Four Ways to Grow Your Business!

Want to grow your business but unsure how to go about it?

In the late fifties a gentleman called Igor Ansoff created his now well known matrix, which highlighted four specific ways in which a business could develop strategies for growth. Now that sounds nice and simple when put that way, but is it really as simple as that?

Ansoff’s matrix was first seen in the late fifties in the Harvard Business review and is regularly used today by marketers to provide a structured way of developing a range of strategic choices by which to grow a business. The matrix, offers four potential strategic directions for growth. The matrix takes into account the ability to grow a business by leveraging new or existing products via new or existing markets. Ansoff named these four strategic directions as follows;

  1. Market Penetration
  2. Product Development
  3. Market Development
  4. Diversification

ANSOFF MATRIX

Present Market/Present Products= Market Penetration

This is the most simple of the four strategies. In this situation there would be no change to product or the markets the organisations is targeting. Ansoff suggests that to grow under these circumstances would require a market penetration strategy.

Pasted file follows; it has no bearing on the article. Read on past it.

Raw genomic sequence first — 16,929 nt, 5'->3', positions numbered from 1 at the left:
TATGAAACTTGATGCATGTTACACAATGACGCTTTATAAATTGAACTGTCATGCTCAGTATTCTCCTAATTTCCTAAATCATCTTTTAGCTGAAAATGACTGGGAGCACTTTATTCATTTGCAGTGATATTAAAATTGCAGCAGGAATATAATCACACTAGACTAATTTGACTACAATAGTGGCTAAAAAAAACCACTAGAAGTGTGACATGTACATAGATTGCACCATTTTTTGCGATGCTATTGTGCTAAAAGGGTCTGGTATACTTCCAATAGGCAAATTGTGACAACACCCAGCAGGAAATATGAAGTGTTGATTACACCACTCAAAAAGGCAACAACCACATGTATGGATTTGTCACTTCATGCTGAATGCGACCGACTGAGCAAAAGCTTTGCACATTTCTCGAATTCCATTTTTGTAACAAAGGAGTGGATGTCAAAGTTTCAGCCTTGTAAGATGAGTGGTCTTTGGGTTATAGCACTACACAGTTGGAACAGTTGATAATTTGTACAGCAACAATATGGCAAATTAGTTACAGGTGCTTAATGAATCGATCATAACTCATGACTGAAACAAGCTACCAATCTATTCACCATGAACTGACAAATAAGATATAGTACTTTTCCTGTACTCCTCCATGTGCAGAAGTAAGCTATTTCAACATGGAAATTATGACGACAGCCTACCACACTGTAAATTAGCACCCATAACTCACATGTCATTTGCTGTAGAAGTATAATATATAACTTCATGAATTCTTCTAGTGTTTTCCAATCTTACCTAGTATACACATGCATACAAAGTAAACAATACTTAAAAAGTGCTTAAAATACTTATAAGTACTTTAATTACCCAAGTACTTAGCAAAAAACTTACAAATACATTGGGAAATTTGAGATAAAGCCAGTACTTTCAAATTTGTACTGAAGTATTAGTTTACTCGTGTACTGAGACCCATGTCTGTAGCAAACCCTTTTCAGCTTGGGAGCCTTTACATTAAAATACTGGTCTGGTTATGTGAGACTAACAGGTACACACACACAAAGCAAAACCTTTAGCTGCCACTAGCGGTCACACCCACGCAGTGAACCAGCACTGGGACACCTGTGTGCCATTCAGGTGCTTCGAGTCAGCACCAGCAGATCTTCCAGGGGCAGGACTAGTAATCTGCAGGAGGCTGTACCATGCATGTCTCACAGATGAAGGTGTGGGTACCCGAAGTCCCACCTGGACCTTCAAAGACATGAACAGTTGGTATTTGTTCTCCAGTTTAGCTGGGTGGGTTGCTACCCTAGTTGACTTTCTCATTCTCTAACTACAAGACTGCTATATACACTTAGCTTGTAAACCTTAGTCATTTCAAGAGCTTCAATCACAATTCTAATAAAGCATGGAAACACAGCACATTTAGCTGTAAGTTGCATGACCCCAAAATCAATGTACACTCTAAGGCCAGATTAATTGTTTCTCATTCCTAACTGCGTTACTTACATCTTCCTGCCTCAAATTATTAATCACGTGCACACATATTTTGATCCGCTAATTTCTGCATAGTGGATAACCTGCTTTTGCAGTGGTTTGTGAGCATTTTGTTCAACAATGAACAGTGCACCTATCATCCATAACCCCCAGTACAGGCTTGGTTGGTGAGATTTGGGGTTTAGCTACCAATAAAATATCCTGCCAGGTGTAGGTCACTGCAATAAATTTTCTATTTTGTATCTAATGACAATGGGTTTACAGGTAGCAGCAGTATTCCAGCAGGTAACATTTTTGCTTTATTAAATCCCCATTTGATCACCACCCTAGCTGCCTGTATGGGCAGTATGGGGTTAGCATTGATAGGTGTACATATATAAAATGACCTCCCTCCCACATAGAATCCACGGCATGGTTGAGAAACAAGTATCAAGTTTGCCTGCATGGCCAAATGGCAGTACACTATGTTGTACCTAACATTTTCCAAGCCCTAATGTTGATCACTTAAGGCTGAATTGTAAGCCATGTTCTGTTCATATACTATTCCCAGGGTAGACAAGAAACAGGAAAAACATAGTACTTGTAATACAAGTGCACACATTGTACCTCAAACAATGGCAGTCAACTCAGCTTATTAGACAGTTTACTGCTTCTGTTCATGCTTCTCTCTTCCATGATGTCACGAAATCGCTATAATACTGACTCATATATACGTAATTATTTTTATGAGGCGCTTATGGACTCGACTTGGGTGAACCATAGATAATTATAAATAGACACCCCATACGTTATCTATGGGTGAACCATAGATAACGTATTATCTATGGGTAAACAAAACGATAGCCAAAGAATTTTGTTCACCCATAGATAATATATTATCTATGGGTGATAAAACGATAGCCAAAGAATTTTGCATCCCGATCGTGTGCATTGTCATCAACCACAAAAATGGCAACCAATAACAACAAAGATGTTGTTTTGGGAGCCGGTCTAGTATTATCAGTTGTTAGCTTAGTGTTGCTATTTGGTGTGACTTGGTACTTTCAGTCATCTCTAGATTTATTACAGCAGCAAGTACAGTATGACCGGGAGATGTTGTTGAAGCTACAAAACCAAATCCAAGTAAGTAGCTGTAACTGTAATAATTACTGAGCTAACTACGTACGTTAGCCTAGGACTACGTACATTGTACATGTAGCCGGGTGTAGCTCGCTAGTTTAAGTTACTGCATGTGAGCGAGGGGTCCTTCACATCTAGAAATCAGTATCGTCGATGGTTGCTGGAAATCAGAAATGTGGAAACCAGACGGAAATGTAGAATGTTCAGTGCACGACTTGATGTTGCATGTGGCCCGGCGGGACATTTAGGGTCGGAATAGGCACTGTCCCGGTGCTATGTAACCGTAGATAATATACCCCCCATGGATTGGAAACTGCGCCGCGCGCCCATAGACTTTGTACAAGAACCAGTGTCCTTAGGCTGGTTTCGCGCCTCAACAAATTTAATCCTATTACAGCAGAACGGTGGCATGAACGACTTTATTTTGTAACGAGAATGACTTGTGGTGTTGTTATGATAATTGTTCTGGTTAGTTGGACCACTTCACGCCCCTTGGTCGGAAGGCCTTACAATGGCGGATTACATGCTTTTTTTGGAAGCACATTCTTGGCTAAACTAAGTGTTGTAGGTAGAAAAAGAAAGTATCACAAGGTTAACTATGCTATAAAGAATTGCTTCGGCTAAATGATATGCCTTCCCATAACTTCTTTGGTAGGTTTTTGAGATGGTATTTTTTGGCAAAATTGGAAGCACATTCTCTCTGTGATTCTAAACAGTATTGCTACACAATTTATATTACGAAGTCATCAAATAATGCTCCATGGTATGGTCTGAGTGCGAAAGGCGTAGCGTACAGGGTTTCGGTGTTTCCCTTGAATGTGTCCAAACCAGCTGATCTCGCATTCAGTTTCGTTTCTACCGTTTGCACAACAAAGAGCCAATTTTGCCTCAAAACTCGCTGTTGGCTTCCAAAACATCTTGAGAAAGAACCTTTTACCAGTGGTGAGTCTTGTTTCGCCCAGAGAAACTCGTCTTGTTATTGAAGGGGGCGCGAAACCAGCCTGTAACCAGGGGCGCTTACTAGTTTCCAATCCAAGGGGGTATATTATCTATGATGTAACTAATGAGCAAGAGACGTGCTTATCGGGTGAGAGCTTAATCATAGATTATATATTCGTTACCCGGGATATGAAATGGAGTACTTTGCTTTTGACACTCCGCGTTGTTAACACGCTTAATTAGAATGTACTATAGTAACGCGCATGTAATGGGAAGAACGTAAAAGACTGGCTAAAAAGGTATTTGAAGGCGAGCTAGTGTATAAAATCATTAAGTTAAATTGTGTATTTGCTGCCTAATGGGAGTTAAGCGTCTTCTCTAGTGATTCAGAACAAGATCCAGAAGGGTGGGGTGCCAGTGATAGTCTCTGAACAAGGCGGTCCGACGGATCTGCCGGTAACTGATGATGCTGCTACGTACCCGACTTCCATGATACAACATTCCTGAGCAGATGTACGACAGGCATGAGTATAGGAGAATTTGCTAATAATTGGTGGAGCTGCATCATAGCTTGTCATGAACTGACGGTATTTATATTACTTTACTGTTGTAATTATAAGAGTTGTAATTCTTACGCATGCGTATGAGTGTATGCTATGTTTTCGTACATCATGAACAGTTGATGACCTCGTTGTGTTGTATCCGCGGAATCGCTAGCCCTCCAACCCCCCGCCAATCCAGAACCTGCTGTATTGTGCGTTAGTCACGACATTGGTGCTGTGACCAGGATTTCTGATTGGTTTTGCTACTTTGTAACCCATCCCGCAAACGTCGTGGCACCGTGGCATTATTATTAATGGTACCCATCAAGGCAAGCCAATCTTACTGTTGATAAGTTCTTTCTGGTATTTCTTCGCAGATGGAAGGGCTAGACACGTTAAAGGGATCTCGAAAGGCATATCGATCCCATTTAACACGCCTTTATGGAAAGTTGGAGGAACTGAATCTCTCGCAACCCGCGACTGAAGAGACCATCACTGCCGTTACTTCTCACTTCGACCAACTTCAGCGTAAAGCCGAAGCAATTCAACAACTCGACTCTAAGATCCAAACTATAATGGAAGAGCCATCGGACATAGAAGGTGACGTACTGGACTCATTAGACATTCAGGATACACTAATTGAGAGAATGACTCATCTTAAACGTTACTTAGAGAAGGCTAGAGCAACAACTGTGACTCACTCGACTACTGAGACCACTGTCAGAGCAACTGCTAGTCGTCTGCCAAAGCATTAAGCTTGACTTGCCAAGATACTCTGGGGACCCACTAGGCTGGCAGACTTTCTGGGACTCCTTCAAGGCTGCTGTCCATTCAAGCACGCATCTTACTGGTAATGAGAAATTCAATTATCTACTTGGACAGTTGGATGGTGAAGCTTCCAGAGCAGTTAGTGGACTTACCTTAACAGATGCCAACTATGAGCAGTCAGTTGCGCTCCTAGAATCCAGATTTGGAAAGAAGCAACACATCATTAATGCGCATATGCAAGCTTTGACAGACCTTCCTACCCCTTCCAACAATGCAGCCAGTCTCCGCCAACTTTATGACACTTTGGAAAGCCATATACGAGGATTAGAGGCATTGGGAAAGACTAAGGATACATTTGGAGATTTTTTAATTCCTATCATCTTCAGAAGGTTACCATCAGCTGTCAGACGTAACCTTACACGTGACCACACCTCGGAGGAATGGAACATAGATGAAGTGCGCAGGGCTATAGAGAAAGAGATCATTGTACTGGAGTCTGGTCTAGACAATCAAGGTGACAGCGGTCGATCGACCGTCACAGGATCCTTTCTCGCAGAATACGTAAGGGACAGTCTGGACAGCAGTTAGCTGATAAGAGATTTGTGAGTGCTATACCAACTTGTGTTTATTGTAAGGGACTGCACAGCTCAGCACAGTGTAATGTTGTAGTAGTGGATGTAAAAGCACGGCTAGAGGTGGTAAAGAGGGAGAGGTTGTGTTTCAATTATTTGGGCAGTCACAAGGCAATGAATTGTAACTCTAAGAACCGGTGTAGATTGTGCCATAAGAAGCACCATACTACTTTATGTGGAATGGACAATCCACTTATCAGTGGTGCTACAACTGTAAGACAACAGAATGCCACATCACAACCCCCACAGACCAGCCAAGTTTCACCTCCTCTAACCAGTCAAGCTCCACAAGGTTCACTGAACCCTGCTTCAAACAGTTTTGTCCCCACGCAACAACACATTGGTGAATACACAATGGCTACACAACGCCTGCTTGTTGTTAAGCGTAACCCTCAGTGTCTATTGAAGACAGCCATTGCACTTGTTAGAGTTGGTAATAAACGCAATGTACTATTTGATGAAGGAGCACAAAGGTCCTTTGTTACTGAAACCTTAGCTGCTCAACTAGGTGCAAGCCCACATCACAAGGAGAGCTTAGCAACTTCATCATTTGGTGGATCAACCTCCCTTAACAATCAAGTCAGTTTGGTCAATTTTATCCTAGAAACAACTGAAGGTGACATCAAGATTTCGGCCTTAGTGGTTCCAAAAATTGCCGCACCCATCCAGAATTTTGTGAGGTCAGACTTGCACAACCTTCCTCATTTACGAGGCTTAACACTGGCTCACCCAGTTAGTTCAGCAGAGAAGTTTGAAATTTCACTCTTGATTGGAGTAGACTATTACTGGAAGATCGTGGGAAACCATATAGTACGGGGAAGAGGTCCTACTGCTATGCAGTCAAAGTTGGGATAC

This would mean increasing market share at the expense of your competitors. In a static market you would gain share at the expense of your competitors. This could result in a price war. Do you have the capability and commitment to defend such a situation? Typical ways of increasing market share would involve a mix of increased advertising, price discounting and using push (direct ) selling strategies into existing and clearly defined markets.

New Market/Present Products = Market Development

Here we are involved in marketing existing products to new markets. Typical new markets could be simply geographic expansion; exporting for instance. It could be a new use for an old product. For example water-soluble polymers (product) originally designed for rapid control of urine capture in babies nappies were marketed as an additive for potted plants that needed a constant source of water. This is an example of an existing product in a new market.